Infertility Does Not Go Away


If you’ve been dealing with infertility for some time and have finally gotten pregnant, you’ve likely figured out that you’re just not the same as a “normal” pregnant woman. Most who’ve been through the struggles and have come out on the positive end of the whole deal – with a happy, healthy baby – understand that being a pregnant infertile woman is way different than being a woman who was able to conceive at the drop of a hat, as the saying goes.

infertility does not go awayFirst, there’s the paranoia. While it’s true that every woman worries at one time or another about losing her baby, it’s worse for those who’ve had to try extra hard and endure difficult treatments or other measures to get pregnant. To that woman, a loss would be emotionally devastating…and sometimes financially devastating as well.

When you’re an infertile pregnant woman, every little twinge you experience – especially in the first trimester – means you’re losing that precious life inside of you. A pain, a little nausea, extreme tiredness…any of that has you convinced that something’s happening to your baby.

You’re in a constant state of worry.

And, often, because you were constantly jacked up on hormones before the pregnancy, you really don’t feel any different. You DON’T feel pregnant! That makes it even worse because you want to feel different.

Of course, when you reach that 2nd trimester, the one that everyone tells you is the easiest, you figure that gnawing worry will go away. But it usually doesn’t.

It’s now that you’re pregnancy becomes noticeable, so your friends and acquaintances that you didn’t tell will now know your secret…and they’ll start treating you like a “normal” pregnant woman, which you’d love to be but you’re not.

They’ll ask if you want to know the sex of your child. Do you tell them you could give a damn whether it’s a girl or boy? How about if they ask you if you decorated the nursery yet? Do you tell them that you’ve been so frightened that the pregnancy won’t stick that you haven’t even thought about buying a crib let alone choosing a color scheme for the walls?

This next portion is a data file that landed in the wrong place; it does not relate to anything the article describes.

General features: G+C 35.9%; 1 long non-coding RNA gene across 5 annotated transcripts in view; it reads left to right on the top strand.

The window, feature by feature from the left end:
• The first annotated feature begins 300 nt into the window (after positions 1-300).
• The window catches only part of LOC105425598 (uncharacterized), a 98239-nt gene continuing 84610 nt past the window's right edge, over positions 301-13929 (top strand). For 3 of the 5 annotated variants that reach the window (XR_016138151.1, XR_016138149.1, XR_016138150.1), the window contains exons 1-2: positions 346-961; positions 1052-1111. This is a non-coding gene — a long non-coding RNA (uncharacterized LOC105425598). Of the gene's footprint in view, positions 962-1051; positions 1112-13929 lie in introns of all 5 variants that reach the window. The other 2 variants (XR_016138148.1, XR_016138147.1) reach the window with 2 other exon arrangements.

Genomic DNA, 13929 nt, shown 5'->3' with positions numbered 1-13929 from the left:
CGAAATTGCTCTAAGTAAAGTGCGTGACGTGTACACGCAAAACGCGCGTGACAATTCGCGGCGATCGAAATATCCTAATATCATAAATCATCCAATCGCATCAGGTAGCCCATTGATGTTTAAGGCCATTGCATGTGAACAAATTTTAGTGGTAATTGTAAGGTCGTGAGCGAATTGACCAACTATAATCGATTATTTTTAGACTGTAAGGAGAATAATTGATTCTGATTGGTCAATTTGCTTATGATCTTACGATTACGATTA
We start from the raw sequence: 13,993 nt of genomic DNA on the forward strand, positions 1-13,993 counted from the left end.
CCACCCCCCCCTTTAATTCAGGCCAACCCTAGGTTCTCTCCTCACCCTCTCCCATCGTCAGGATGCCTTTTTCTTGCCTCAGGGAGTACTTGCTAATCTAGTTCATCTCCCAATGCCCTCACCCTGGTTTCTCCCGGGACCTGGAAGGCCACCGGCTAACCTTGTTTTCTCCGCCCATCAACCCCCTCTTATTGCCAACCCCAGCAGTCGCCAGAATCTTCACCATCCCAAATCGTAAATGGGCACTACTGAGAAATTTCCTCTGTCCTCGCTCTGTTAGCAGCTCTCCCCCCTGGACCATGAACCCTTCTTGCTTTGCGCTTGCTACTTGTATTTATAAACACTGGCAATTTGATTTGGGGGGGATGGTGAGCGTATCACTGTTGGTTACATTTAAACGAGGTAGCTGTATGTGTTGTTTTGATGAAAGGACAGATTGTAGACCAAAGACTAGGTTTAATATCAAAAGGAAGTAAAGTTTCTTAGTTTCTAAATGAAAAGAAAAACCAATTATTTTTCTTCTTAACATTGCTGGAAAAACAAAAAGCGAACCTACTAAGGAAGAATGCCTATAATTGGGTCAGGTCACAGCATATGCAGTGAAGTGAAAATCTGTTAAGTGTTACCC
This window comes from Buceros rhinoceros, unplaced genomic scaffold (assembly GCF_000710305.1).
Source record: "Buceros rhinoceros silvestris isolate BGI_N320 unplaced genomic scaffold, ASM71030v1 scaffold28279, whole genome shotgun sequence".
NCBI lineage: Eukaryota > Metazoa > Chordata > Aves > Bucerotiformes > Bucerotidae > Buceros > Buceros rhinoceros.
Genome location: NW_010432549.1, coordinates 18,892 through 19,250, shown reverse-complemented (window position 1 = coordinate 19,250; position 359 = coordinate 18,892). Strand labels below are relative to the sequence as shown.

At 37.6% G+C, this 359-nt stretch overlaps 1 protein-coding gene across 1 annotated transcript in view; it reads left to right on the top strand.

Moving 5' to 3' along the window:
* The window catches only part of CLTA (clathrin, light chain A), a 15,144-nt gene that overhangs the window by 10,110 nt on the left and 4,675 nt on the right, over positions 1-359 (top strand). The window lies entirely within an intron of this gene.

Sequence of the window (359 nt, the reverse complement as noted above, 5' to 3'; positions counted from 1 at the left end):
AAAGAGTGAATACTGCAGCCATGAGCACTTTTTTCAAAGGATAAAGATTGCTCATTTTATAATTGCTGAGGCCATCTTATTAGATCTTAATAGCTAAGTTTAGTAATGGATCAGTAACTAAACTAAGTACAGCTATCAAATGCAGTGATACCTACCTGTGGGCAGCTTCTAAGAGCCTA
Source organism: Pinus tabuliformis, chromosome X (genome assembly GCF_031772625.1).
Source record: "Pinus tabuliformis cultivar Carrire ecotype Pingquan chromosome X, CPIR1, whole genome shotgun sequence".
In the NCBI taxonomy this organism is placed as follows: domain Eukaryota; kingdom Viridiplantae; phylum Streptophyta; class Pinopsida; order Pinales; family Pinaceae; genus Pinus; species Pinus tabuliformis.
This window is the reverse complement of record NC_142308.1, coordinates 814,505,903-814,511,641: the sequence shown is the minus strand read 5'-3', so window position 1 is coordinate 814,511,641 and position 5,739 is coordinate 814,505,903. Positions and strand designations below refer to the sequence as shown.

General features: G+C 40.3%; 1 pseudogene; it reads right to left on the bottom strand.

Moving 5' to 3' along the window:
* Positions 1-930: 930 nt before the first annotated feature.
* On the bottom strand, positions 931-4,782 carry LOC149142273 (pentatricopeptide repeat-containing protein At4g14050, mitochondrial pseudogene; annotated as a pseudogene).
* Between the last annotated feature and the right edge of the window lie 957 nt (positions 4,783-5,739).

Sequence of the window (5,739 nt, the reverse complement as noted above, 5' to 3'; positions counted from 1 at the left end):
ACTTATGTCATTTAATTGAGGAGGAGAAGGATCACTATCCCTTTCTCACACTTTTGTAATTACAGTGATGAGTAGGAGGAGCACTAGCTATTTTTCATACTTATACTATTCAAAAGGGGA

And then, of course, you’ll start getting worried about feeling the baby move. Is he/she moving too much? Not enough? What does it mean if you feel no kicks for a few days? All of that adds to the paranoia and can make you crazy. All that kicking – or lack of – winds up not being all that joyful for an infertile pregnant woman.

And don’t think the trauma of hearing about someone else’s pregnancy will no longer exist. It’s still difficult to hear about someone who was able to get pregnant immediately upon trying. You’re happy for them, of course, but you experience a sort of post-traumatic stress episode that takes you back to all the struggles of trying to get where you are now.

And you really don’t want to go to anyone’s baby shower.

But still, infertility IS your normal and you’ll need to do whatever it takes to make friends and family understand that. If you have to tell them not to ask certain questions, then tell them. If you have to ignore the queries of virtual strangers, don’t answer or buck up and tell them it’s none of their business.

Do what you need to do to take care of yourself, even if it makes you seem rude or inconsiderate or uncaring. You and your baby are the only thing that matters right now.

And, remember, you might never be normal, but you and your baby will be extraordinary!

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